Advocates, service providers, attorneys, and people working in membership-based organizations were invited to share stories and recommendations regarding policing and domestic violence and sexual assault in response to a nationwide survey that was open for a one-month period in April to May 2015.  More than 900 people responded. 

Our report, Responses from the Field: Sexual Assault, Domestic Violence, and Policing, captures their responses.   While respondents told us about promising practices, most of which included significant collaborations between law enforcement and advocates, overall, we heard very discouraging stories.   Respondents reported significant police racial and ethnic bias, as well as bias on the basis of sexual orientation and sexual identity, poverty, immigration status, language, and against victims who have a criminal history including sex workers.  They described how contact with the police has negative collateral consequences for victims including in immigration, child protective services involvement, and economic consequences.  Respondents also reported that a significant number of victims have goals that do not align with those of the criminal justice system including the desire to seek a non-punitive intervention, the need to “move on” coupled with the expectation that criminal justice involvement will be lengthy and (re)traumatizing, and the fear that they would lose control of the process. 

For additional information, see the report, at the link above, and the blogpost at Move to End Violence, written by co-authors Sandra Park, ACLU, Donna Coker, University of Miami School of Law, and me.  We welcome your feedback, comments, and suggestions for re-thinking the role of the criminal justice system within efforts to end gender-based violence. 

November 30, 2015 in Criminal Justice, Gender Violence, Police | Permalink | Comments (0)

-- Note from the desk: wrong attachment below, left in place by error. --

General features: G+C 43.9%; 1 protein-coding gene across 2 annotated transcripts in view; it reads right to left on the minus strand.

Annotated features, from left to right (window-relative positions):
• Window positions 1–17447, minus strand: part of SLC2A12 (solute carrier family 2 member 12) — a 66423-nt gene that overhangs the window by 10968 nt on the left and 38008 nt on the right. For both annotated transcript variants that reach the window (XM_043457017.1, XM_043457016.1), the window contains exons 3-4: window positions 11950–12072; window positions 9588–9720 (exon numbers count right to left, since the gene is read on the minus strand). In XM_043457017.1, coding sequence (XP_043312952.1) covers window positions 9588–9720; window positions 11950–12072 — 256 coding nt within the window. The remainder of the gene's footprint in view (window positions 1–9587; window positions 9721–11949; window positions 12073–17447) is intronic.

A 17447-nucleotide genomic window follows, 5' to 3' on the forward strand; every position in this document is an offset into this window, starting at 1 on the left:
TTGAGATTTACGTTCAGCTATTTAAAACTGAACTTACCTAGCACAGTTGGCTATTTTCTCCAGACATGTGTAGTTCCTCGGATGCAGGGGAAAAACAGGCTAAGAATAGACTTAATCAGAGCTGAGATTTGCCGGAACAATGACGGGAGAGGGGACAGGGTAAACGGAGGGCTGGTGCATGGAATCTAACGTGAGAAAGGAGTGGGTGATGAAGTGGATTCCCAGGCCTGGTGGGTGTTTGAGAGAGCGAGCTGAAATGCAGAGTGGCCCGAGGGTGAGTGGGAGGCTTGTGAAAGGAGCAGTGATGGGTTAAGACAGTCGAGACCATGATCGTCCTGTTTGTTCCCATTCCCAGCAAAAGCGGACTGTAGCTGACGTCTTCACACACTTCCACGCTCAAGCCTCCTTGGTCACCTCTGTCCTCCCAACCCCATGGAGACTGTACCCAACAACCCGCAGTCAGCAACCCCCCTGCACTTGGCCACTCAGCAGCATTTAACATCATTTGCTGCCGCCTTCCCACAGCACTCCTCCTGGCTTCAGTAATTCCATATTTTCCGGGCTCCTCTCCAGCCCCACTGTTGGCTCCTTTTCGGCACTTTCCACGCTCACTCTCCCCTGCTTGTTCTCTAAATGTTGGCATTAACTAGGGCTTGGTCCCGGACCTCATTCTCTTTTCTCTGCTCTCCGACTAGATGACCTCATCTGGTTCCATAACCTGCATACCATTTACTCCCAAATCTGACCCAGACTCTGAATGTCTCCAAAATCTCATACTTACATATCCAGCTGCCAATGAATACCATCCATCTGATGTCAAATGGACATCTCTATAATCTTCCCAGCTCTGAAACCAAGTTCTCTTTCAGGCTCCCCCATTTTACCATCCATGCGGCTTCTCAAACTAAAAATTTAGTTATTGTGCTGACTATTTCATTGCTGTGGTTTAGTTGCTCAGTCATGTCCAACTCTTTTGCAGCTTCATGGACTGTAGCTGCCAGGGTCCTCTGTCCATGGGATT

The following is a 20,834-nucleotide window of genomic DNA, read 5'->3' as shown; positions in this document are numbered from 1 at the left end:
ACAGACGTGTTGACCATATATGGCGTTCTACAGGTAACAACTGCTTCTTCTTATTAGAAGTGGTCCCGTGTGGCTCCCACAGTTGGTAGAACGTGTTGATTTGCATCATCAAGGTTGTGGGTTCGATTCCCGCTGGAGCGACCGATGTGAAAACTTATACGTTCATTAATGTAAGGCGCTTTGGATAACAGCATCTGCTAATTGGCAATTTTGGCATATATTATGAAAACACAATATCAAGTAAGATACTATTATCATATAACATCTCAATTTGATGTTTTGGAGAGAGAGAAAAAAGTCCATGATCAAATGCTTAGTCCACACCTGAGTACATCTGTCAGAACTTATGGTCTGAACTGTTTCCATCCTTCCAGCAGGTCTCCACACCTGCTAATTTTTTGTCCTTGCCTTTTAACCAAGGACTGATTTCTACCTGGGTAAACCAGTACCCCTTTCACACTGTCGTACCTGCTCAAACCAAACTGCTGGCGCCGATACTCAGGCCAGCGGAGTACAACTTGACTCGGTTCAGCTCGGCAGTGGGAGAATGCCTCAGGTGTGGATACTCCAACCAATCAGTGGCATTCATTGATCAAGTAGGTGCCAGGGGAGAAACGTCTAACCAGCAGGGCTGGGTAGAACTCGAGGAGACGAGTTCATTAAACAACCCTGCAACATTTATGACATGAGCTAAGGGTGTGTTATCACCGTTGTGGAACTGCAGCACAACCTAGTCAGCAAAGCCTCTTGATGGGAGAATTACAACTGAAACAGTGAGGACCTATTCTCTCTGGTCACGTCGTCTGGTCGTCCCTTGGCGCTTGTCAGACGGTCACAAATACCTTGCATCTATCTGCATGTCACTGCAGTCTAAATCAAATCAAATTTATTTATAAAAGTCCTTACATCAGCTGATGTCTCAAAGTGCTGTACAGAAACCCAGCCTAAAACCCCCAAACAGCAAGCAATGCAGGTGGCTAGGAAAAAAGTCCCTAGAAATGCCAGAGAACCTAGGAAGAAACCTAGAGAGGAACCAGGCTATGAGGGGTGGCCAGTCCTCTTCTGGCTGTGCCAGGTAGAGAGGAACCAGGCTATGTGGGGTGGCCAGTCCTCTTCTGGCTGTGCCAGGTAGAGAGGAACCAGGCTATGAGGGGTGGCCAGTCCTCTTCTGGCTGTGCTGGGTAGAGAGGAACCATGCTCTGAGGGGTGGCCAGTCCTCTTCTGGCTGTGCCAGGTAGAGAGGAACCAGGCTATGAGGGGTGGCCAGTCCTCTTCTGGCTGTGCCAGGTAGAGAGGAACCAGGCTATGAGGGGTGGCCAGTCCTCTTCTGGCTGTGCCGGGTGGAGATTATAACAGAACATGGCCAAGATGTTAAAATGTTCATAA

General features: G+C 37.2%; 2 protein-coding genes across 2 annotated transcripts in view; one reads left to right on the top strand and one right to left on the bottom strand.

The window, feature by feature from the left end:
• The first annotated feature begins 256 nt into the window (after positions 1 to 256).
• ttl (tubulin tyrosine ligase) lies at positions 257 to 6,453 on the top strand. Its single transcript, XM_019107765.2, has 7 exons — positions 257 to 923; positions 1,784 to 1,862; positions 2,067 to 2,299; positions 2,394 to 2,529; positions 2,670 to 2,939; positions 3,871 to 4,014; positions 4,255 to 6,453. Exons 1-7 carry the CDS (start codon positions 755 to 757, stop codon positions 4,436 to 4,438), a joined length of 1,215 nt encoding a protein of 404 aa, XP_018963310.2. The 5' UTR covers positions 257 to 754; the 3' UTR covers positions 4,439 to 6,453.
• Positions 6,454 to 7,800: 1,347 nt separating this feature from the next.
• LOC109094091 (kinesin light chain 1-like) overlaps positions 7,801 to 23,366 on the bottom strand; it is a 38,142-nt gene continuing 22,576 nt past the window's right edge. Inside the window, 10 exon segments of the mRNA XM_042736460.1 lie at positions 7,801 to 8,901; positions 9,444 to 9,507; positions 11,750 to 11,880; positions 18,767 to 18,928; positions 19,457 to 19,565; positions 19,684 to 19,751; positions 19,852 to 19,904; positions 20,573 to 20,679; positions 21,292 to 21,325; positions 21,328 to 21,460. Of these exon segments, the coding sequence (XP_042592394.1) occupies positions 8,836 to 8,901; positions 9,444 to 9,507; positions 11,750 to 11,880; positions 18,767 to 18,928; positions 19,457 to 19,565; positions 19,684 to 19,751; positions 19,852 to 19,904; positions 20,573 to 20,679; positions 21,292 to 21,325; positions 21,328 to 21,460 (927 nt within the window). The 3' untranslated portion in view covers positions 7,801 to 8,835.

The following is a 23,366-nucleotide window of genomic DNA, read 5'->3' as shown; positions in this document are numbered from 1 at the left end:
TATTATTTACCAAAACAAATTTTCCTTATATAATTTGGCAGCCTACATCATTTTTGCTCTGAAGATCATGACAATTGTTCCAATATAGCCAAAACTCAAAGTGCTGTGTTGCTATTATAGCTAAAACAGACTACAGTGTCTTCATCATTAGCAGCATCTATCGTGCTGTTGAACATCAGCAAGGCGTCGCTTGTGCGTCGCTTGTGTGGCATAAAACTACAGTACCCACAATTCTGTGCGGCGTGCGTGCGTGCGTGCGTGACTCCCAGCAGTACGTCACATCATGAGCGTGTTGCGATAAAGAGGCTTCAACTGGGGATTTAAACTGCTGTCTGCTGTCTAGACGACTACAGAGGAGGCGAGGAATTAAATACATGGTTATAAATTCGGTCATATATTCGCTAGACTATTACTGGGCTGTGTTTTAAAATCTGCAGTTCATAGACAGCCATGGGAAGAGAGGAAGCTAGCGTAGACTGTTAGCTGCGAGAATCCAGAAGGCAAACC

Tuesday, November 10, 2015

State College, PA Joins the Human Rights Movement

Prof. Jill Engle reported the following:  Joining a growing national movement,  the Mayor of State College and the City Council declared Freedom from Domestic Violence a Fundamental Human Right and adopted a declaration that provides chilling statistics on the frequency of domestic violence.  One statistic that is particularly disturbing is the range of age- 2o days to 92 years- of those who were killed because of family violence.

Prof. Engle was joined in this endeavor by Courtney Kiehl, a former student and current fellow in the Family Law Clinic directed by Prof. Engle.  Courtney gives her personal account of her commitment to the project:

I came to law school because of my experience working with victim-survivors of sexual and domestic violence.  I’ve seen cuts, bruises, scars, and fingers that had been broken so many times that the bones would never lay straight again. I’ve seen the emotional impact that goes far past the skin’s surface, the relentless fear, devastation, broken hearts and families.  I’ve held the hands of young children as I walked them in to the courtroom and I’ve sat beside them as they testified about the violence they’d seen.  For over a decade, this has been my world.  I’ve dedicated myself to one mission, one goal: creating a world free from gender-based violence. 

 On October 12, 2015, that goal moved a little closer when my university town of State College, Pennsylvania joined the growing list of local government bodies across the country that have declared it is a fundamental human right to live free from domestic violence.  These proclamations raise awareness and demonstrate support for a new, human rights-based approach to domestic violence.  Further, these proclamations highlight the responsibility of local government to address domestic violence while acknowledging the important role they play in keeping their citizens safe.

 The human rights proclamation was a policy project started by students in Penn State Law’s Family Law Clinic, where I’m currently doing a fellowship.  In 2013 a clinic client, Tracy Raymond Miscavish, was killed by her estranged husband.  This project has been deeply important to me and to each student who has worked on it.

During my second year of law school, I was fortunate enough to be a student in the Family Law Clinic .  When Professor Engle told our class about this policy project, I knew I had to be a part of it.  As previously mentioned, I’ve been working with victim-survivors for nearly 12 years now.  While that might not seem like a very long time, I’m currently 25 years old and I know lawyers aren’t great at math, but that’s nearly half of my life.  This proclamation might seem like just another piece of paper, but to me, Professor Engle and the other students who’ve worked on this project, it is so much more.  It’s an acknowledgement of the prevalence and impact of domestic violence in our community.  It’s a message to all victim-survivors and to past and present clients telling them that they are supported and no one in any circumstance, not any human being deserves to be abused.  It’s a win, and we need all of those that we can get.

 

November 10, 2015 in Domestic Violence, Gender Violence | Permalink | Comments (0)